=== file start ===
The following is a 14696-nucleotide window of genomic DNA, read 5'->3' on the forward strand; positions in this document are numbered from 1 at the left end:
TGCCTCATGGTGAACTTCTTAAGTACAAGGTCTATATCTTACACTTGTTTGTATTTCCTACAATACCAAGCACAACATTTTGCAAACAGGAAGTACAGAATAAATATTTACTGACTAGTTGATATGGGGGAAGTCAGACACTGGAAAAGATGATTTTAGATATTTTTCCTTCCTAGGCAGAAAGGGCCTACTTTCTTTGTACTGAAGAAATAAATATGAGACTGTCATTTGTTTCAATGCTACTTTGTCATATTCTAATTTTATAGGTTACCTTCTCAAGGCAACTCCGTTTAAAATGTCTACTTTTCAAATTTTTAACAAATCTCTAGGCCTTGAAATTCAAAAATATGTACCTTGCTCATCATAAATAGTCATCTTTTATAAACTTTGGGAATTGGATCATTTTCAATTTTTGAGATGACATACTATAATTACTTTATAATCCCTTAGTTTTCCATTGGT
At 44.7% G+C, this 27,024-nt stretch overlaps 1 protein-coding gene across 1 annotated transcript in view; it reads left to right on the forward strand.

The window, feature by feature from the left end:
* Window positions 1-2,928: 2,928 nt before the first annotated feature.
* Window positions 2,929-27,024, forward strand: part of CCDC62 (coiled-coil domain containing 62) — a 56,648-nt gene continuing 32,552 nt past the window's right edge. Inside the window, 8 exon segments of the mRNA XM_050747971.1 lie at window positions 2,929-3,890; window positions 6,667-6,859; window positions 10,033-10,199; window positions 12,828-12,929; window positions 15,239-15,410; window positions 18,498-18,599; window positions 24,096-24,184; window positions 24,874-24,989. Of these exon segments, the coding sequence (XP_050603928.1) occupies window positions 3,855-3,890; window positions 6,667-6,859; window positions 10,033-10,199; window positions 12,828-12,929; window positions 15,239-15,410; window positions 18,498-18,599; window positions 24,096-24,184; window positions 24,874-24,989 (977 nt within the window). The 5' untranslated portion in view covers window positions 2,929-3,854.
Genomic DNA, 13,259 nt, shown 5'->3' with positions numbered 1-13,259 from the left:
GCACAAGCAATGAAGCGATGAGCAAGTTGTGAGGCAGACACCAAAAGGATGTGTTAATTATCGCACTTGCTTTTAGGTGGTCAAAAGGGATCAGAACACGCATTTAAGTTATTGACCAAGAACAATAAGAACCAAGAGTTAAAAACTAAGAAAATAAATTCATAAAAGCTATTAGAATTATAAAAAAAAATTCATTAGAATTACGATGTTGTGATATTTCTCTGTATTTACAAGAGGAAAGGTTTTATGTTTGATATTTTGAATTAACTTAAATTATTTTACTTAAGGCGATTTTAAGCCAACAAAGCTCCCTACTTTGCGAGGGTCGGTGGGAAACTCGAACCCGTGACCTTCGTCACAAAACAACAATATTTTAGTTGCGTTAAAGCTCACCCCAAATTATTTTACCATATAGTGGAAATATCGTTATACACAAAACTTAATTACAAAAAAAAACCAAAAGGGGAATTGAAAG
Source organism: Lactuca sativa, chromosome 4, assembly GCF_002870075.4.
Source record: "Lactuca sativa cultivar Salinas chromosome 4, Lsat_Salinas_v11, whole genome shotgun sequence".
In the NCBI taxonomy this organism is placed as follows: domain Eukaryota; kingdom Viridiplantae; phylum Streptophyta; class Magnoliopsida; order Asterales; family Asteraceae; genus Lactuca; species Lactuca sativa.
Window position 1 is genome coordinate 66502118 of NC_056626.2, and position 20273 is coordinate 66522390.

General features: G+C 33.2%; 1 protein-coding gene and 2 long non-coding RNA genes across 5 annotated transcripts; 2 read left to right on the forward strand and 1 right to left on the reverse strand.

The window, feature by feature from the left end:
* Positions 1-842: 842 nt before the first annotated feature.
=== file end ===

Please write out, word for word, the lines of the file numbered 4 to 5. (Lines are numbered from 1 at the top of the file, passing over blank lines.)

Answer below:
The window, feature by feature from the left end:
* Window positions 1-2,928: 2,928 nt before the first annotated feature.